Java: general purpose; used especially for Android (phones and tablets), websites created by corporations, and sometimes embedded systems (like the chip that runs your washing machine) or desktop software. According to many polls, it’s the most popular programming language.
C++: general purpose: rarely used for websites unless they are very high-volume and highly optimised; the language of choice for 3D games; very good at allowing you to efficiently manage memory and good for anything requiring smooth realtime execution. Also used a lot for desktop programs in general, for creating operating systems and anything where you have to interact with hardware at a “low level”.
C: C++ was built on C, so there is a lot of overlap between the two. It’s extremely fast and is the language of choice for writing operating systems, device drivers and other programming languages, and for programming embedded systems. C++ can be used for these things too, but C lets you squeeze out just a little bit more performance.
Python: general purpose. Slow compared to the first three, but very good for creating websites and dealing with data. You can often put together a Python program more quickly than you can with C, C++ or Java, but it’s not used so much for commercial software that’s distributed to end users.
Perl: before we had Python, we had Perl. It’s still popular, and is great for munging large numbers of text files, producing reports or automating some kinds of system administration. Also good for websites. Probably a bit faster than Python, but harder to read.
Ruby: a bit similar to Python and Perl, sort of. Often used to create websites, but not quite as popular as PHP and Java for that purpose. This is the only language on this list that I’ve barely used myself, but it has some serious fans out there, so it must be good.
C#: This is a language devised by Microsoft; it’s like an improved version of Java and is now available on lots of non-Microsoft systems, but it can’t quite fully get rid of the Microsoft association. Very good for creating Windows desktop programs, since Microsoft C# includes a really nice visual designer. Also used to create websites with ASP, I believe. I hope it continues to spread its wings, because it’s a great language.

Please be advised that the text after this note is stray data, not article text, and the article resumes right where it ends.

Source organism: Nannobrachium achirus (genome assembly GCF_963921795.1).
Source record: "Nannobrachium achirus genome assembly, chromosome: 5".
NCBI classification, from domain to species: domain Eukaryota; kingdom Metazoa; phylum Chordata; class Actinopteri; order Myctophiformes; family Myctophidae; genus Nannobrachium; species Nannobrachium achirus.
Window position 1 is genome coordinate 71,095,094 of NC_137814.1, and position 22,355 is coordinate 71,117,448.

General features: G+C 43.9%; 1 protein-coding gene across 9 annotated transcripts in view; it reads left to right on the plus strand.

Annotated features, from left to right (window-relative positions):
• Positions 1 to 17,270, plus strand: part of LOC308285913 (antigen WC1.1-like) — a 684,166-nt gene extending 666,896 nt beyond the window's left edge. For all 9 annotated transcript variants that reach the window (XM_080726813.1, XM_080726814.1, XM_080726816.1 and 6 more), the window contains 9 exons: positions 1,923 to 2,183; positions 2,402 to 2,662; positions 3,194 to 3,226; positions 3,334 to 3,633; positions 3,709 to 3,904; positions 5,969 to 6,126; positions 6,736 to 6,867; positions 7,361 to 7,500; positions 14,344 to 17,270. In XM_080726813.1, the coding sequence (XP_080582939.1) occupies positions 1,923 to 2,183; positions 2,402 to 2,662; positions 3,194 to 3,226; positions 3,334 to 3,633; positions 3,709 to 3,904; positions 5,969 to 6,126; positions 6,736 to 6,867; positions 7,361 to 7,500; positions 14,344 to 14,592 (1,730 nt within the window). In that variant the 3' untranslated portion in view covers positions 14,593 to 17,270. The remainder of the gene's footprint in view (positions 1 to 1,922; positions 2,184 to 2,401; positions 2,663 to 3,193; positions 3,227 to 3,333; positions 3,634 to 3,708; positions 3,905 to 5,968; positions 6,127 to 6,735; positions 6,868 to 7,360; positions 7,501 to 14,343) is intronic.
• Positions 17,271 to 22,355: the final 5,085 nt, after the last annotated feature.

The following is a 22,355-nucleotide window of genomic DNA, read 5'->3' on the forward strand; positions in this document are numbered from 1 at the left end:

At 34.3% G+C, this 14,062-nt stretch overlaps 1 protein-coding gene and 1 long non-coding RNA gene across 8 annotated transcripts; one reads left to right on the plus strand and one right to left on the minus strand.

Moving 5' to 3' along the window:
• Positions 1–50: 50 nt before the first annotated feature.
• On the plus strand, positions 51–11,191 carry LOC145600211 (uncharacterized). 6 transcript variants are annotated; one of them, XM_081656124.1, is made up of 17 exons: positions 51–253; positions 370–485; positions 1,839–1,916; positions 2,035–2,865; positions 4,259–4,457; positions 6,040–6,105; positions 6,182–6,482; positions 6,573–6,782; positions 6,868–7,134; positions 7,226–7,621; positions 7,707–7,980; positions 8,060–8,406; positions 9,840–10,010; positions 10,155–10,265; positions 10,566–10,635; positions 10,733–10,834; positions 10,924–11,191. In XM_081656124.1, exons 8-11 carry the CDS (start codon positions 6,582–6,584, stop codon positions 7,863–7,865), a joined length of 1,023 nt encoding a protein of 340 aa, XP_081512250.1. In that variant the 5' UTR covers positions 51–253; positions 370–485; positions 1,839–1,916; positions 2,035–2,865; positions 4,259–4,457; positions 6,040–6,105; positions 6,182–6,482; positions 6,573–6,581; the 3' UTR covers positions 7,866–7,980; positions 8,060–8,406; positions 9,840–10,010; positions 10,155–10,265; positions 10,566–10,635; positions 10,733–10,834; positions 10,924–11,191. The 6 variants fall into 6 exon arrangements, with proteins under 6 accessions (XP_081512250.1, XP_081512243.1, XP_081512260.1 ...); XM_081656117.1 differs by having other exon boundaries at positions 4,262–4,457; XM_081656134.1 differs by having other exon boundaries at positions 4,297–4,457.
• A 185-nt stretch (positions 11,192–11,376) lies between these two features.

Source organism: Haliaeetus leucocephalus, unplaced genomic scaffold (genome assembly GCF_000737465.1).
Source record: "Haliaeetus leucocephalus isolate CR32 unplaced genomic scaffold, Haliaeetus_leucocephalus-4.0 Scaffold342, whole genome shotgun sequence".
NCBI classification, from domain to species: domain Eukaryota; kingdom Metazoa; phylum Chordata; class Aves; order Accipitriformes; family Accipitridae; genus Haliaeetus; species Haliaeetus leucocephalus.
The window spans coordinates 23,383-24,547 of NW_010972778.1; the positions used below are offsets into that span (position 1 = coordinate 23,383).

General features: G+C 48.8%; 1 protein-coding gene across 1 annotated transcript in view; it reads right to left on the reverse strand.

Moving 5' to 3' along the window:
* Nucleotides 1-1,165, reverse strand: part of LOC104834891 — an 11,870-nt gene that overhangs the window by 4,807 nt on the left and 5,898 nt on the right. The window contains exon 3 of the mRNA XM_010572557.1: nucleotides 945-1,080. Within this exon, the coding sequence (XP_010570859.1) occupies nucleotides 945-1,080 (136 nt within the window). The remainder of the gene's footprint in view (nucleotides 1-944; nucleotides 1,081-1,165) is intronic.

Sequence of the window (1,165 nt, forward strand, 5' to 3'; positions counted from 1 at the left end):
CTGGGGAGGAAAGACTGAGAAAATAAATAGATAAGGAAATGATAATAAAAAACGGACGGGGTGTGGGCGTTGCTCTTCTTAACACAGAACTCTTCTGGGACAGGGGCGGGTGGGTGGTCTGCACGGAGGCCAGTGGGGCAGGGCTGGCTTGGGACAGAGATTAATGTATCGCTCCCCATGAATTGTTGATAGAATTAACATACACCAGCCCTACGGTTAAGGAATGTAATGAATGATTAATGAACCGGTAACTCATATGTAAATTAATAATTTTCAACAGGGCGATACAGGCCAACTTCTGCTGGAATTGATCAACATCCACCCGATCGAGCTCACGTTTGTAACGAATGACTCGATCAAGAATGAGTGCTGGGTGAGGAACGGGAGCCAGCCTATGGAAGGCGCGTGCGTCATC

HTML/CSS: this isn’t really a programming language, but is used to create web pages. Languages like Python that can be used to create the “back end” of websites — the bit that interacts with a database — ultimately work by sending HTML to a browser. HTML provides the structure of a web page, and CSS styles and re-arranges the basic structure.
PHP: This is used exclusively to add functionality to HTML. Often it’s actually mixed with HTML, and allows you to retrieve data and generate HTML in useful ways before it’s sent to a user’s browser to be displayed. When it comes to connecting a website to a database, PHP is probably the most popular technology in use, especially for home users. Facebook uses it, for instance.
SQL: This is a language that is specifically used to work with databases, creating database tables, retrieving or adding data, performing queries and so on.
Assembly: in a sense this is the most powerful and most general purpose language of all, but you’d have to be nuts to use it for anything other than certain very specific purposes, like helping to write operating systems or device drivers. It translates the binary machine code used by a computer into something a human can read and type easily, but it had better be a very skilled human who understands how CPUs work in detail. Writing things in assembly is very time-consuming, but fun if you’re that way inclined.